I took my mum to see Willis Earl Beal recently. Part way through his set, as he chugged on a bottle of Jack Daniels, I caught her looking at him with the very same look that she’s supposed to save for me, her only daughter. It’s her ‘I do worry about you drinking too much’ look. The look that never dies.
"I think he’s troubled" she says to me.
She’s concerned about him falling off that chair he’s stood on, I can tell. Because of the Jack Daniels. This isn’t the time or the place for debate.
As the gig ends, I talk to a friend. In the corner of the room, Willis Earl Beal is hugging my mum. I leave them to it. They look like they’re having a moment. As we walk back to the bus stop, she sighs; says she’s worried for him. Momentarily, I morph into some kind of grown-up-hipster version of Kevin the Teenager.
“Oh God, mum, pleeeease tell me you didn’t tell him you thought he was troubled?”
“I did, actually. And he agreed.”
‘Well of course he would!’ I screamed inside, ‘he’s a performer, he wants your sympathy, your attention; it’s all part of his plan! You fell for it’
It wasn’t until I woke up the next day and had processed the performance in my sleep that it really resonated with me. During that Jack-drenched 40 minutes or so, Willis Earl Beal had – quite genuinely – reminded me of a young Patti Smith; the passion, the fervour, his delivery, the sense of a desperate soul, trying to break free from convention. That’s a pretty bold claim, for sure.
Acousmatic Sorcery, though, is not the finest showcase of Willis Earl Beal’s appeal. But then Willis Earl Beal’s appeal isn’t really the kind of thing that you can bottle and take to a pressing plant, fingers crossed and hope for the best. Kicking against all commercial principles, you have to wait until the second track to hear Beal’s voice; howling a dustbowl-blues number, in which he calls out to his Lord, apparently unheard. The scratchy backing tracks and lowest of the lo-fi recordings do little to enhance his songs; they carry a similar vibe to the scuzzy ramblings of Roky Erikson, when he used to sit in that room full of televisions. Unhinged.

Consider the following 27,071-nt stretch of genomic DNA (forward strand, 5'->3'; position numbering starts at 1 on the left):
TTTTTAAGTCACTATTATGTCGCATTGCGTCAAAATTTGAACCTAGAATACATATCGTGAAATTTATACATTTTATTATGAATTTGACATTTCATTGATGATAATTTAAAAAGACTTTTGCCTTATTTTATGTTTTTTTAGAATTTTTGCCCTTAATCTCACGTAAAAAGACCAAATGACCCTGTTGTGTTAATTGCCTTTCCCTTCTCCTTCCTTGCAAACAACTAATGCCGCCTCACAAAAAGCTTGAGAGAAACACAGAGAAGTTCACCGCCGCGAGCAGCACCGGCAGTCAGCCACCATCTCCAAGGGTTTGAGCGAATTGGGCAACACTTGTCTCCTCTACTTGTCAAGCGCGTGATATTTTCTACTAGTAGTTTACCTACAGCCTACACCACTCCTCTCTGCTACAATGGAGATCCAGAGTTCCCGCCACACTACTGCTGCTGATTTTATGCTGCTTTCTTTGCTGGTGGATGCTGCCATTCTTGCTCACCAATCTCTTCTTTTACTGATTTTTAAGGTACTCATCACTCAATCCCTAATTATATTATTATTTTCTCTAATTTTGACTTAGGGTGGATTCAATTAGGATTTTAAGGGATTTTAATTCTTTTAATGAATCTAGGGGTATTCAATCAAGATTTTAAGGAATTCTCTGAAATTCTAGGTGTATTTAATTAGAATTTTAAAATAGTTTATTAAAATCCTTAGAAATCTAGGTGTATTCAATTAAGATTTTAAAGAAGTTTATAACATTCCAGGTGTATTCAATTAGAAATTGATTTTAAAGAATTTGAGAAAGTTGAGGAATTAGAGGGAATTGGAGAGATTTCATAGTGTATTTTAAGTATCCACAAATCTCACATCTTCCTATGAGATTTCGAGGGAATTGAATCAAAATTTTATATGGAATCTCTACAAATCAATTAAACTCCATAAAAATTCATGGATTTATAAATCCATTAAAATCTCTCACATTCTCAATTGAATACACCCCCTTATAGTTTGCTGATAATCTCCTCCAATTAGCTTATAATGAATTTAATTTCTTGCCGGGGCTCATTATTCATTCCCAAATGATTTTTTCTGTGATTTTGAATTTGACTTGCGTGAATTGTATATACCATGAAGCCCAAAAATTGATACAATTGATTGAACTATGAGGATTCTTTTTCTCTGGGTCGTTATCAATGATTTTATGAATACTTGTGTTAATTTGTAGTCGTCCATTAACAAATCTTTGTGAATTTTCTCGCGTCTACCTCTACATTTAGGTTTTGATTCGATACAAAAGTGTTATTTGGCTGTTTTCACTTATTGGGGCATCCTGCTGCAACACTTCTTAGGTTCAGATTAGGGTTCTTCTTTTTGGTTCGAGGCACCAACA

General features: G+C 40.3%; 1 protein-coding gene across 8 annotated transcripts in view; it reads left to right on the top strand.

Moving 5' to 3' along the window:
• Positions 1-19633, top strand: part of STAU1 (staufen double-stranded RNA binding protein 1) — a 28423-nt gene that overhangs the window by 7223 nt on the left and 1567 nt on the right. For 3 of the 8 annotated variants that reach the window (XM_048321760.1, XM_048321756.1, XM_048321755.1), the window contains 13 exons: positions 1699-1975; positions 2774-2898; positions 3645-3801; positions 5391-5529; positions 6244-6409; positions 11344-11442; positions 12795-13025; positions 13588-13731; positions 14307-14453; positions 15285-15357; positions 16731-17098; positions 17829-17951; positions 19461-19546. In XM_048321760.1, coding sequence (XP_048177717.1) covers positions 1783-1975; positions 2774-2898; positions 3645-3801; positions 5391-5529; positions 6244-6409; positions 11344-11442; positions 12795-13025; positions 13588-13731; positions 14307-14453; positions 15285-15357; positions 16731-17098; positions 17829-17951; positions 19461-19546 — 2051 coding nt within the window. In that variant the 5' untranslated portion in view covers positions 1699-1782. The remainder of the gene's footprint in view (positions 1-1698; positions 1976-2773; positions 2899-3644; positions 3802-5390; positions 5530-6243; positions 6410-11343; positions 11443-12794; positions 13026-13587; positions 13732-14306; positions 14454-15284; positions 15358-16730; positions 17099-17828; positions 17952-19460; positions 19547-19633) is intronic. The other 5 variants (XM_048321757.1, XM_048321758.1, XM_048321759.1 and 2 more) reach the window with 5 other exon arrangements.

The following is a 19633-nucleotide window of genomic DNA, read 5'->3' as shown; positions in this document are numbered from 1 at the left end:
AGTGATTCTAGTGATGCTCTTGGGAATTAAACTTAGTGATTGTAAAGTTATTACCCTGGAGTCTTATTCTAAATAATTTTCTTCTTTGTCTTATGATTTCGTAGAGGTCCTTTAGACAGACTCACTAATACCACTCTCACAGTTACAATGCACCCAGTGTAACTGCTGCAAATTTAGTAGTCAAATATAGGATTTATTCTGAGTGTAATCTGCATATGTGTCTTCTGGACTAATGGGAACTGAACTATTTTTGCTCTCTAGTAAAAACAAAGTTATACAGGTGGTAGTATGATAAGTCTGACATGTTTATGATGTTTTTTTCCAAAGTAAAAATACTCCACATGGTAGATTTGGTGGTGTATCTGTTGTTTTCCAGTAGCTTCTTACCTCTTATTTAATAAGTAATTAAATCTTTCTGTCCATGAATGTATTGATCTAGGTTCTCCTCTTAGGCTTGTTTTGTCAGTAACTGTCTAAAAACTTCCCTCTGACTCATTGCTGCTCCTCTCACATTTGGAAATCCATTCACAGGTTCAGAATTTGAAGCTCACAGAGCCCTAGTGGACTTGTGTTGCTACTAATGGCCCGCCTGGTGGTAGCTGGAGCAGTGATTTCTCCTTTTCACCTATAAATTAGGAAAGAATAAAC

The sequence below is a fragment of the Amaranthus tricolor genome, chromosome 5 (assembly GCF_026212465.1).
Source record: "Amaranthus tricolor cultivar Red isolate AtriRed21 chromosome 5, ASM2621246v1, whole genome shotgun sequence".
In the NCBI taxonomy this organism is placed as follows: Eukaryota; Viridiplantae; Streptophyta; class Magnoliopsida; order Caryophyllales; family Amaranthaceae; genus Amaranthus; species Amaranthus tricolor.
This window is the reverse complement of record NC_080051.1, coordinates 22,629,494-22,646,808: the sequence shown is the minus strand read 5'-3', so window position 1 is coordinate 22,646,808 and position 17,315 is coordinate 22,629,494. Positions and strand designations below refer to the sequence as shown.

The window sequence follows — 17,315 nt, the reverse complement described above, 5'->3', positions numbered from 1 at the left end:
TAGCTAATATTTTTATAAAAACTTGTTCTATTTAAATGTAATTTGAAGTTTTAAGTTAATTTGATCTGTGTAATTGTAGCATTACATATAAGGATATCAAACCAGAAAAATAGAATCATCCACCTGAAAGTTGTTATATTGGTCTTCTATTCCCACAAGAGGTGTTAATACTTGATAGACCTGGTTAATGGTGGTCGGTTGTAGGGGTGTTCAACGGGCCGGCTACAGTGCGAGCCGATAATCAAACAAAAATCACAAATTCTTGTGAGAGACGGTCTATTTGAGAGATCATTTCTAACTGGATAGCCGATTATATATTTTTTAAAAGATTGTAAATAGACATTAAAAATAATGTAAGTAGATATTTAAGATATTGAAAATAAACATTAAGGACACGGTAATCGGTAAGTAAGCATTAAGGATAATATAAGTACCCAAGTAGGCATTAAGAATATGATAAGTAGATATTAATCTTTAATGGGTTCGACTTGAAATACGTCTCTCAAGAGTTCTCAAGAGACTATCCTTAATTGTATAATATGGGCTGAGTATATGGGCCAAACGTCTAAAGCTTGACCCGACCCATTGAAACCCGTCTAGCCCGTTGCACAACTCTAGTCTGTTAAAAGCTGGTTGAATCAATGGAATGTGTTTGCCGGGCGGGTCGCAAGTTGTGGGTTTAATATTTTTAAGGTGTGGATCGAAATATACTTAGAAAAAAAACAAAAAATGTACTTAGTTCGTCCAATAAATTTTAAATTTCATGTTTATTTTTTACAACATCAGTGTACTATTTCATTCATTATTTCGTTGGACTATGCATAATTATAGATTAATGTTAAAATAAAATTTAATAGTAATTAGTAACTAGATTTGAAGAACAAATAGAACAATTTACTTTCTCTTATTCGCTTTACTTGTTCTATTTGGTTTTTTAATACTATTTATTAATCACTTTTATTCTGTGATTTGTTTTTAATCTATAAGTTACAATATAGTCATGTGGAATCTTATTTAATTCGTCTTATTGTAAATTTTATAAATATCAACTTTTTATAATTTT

That said, there are some beautiful moments here. ‘Evening’s Kiss’ shines for its simplicity, its melody unfolds like a familiar jumper: “gazing at the phase of an overcast day / watching rain fall from a dim café,” he sings as the reel to reel tape skips a beat and makes the final cut, gentle heartbreak developed in sepia tones. It’s just that it’s hard to figure out exactly what Willis Earl Beal is trying to achieve here. He can sing, we can hear that. He’s a passionate lyricist; that also becomes clear. Musically, though, the accompaniment can often sound like a weary after-thought. Like a beat poet trying to keep up with the modern music scene, or even trying to keep up with the very idea of music itself.
There’s a very real and very intriguing complexity to Willis; a reason that he’s attracted the attention that he has, thus far. Acousmatic Sorcery, though, displays all the signs of an artist trying to pull in too many directions at once. There are moments worth latching on to but for the full effect, go stand in a club with him and watch him perform.
7Hayley Avron's Score